Pop quiz: Charlie Wilson was ...
A) A drink-swilling, coke-snorting, womanizing U.S. congressman.
B) An American hero who almost single-handedly funded Afghanistan's rebellion against the occupying Soviet Union in the 1980s—which, incidentally, helped trigger the fall of Soviet Communism.
C) An unwitting player in Afghanistan's later turn toward Islamic extremism.
In Charlie Wilson's War, which is based on a true story, the answer is D) All of the above. And that's fitting for a film in which nothing is as it seems.
The onscreen incarnation of longtime democratic congressman Charlie Wilson seemingly suffers from some form of moral deficiency syndrome. He staffs his office with young, beautiful women known as "Charlie's Angels." He drinks almost constantly. He cavorts in Las Vegas with cocaine-using strippers.
When Speaker of the House Tip O'Neill asks that he fill a vacancy on the House of Representative's Ethics Committee, Charlie is dumbfounded.
"Everyone in town knows that I'm on the other side of this issue," he says.
But the depravity covers a formidable intellect and a stubborn strain of idealism. Charlie also belongs to some seriously powerful committees, all of which combine to make him a strangely powerful person. No one else in Washington has the clout to, say, almost single-handedly—and covertly—funnel money to the struggling Afghan resistance.
Enter Joanne Herring, a rich Houston socialite who has the body of Julia Roberts, the brain of William F. Buckley and a heart for the Afghan people. She's determined, resourceful and possesses a Rolodex card for her old "friend" Charlie. She invites him to a party, has sex with him and, before Charlie even has time to finish his accompanying bath, convinces him to take up her pet cause: To help Afghan rebels conk those Communists.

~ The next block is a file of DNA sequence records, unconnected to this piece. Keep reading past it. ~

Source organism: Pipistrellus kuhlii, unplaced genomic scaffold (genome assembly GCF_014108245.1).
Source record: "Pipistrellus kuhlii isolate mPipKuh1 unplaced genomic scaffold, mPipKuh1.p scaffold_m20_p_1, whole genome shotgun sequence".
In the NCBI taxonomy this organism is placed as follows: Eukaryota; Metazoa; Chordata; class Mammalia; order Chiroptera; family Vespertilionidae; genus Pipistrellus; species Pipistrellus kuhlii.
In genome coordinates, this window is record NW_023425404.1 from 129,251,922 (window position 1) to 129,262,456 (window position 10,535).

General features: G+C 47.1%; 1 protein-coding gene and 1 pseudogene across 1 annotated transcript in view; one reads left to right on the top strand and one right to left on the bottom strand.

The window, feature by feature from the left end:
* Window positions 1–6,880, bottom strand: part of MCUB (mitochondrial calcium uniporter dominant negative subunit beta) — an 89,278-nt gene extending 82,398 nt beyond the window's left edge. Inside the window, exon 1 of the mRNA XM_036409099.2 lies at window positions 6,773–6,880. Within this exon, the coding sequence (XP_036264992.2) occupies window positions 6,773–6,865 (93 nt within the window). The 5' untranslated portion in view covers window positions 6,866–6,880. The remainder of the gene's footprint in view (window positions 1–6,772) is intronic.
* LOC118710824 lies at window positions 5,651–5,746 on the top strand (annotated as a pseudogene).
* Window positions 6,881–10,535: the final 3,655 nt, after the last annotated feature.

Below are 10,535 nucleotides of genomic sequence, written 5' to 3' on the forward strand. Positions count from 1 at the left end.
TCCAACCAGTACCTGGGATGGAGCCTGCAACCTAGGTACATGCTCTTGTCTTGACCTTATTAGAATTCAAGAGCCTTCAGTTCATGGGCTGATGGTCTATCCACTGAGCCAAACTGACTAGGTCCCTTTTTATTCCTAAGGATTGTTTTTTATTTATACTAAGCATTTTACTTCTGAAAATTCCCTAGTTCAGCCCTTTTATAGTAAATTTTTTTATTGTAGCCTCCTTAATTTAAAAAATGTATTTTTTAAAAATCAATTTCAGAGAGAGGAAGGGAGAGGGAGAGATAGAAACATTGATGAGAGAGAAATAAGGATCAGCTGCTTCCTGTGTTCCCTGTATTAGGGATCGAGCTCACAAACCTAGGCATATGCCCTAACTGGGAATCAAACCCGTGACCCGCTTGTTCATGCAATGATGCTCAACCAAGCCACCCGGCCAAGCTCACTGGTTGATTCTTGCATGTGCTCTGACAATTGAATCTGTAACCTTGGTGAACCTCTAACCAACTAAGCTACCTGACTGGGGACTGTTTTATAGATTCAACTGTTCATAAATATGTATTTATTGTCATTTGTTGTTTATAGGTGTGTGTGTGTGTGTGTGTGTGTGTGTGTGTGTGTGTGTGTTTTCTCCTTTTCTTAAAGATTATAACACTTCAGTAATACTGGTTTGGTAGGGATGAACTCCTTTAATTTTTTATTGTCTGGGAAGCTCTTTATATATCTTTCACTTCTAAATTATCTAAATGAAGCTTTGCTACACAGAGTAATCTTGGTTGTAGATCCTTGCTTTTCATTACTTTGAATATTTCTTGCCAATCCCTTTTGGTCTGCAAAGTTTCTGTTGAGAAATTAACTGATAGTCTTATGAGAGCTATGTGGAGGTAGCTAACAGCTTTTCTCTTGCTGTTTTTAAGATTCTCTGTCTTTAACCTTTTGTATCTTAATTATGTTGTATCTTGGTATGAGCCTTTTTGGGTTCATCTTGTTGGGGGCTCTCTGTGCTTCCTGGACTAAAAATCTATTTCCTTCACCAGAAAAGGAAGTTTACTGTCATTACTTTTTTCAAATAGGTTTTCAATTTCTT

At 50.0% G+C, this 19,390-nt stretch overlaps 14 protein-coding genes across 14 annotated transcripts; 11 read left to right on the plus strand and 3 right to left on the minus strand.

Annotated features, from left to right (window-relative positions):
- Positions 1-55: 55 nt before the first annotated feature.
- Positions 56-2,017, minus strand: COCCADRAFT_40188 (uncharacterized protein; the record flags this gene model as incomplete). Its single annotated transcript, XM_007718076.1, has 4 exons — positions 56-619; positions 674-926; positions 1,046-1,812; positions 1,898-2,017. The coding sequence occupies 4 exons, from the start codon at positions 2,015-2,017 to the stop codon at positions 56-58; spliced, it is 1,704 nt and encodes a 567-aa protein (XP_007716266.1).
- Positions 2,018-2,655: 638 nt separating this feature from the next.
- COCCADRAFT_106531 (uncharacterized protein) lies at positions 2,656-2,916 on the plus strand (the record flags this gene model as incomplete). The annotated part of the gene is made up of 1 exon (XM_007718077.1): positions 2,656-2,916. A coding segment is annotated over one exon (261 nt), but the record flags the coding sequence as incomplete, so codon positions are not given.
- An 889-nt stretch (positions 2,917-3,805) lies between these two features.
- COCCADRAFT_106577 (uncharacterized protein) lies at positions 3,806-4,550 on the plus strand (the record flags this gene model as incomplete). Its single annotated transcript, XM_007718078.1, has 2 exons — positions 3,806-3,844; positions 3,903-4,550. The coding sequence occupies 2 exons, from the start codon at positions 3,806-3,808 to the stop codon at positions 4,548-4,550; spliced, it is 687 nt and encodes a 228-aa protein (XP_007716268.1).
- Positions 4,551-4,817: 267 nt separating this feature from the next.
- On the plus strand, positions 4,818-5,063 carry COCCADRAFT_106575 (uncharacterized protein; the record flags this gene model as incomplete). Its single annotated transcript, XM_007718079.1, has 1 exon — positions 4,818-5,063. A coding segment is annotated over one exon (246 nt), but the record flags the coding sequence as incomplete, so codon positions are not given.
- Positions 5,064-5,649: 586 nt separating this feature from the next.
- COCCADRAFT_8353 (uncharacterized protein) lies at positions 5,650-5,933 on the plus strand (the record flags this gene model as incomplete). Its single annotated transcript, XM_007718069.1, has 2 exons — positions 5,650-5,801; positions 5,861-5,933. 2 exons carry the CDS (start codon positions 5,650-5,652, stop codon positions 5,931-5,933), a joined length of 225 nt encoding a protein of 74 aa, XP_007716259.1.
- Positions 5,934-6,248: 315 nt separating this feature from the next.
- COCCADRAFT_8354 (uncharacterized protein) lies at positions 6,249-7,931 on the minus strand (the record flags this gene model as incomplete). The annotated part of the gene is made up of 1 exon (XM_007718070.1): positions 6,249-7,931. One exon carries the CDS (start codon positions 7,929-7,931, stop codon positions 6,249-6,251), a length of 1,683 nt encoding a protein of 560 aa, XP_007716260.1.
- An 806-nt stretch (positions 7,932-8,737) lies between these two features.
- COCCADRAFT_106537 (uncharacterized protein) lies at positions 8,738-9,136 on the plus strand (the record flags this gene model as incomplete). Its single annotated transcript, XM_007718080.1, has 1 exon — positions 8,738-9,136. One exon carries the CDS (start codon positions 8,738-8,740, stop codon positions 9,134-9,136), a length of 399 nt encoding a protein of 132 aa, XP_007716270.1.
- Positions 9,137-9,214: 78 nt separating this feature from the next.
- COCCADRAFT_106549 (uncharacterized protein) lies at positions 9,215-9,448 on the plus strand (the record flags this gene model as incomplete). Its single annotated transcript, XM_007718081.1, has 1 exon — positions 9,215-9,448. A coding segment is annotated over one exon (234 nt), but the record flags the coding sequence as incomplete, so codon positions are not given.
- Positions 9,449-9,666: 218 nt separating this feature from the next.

What follows is a dizzying and outrageous political gambit. Charlie, with the help of a frumpy, foulmouthed CIA agent named Gust, gets buy-in from countries that normally wouldn't even speak to one another. He pushes through huge aid packages to Afghan rebels, increasing U.S. support from a paltry $5 million to a whopping $500 million. And since Saudi Arabia will match any funds the U.S. gives to the rebels, that's $1 billion in aid.
The rest, as they say, is history.
You might say the folks in Charlie Wilson's War are people of "character." Their personalities are brash and outsized, and all walk around unrepentant of their flaws. But all three primaries also believe in the basic justice and goodness of their collective cause.
For Charlie and Joanne, this is more than just a covert battle in the long Cold War. They've seen the refugee camps and understand the horrors the Soviet occupation has visited upon the Afghan people. For them, helping the rebellion is as much humanitarian as political: They want to help these people save themselves.
The role of religion in global strife is neither downplayed here, nor is faith needlessly demonized. Detached respect—for all forms—is probably the best way to put it. And nods to religion are everywhere. We see a rebel Afghan praying toward Mecca with a portable missile launcher lying nearby. We hear Charlie arguing with a Christian constituent over the placement of a Christmas crèche. And we watch a "Baptist" belly dancer from Charlie's home district intentionally distract a prominent Egyptian politico during an important meeting. Gust says that he hired a witch to curse his boss. He also relates an old Zen Buddhist parable that illustrates the unforeseen turns history can take.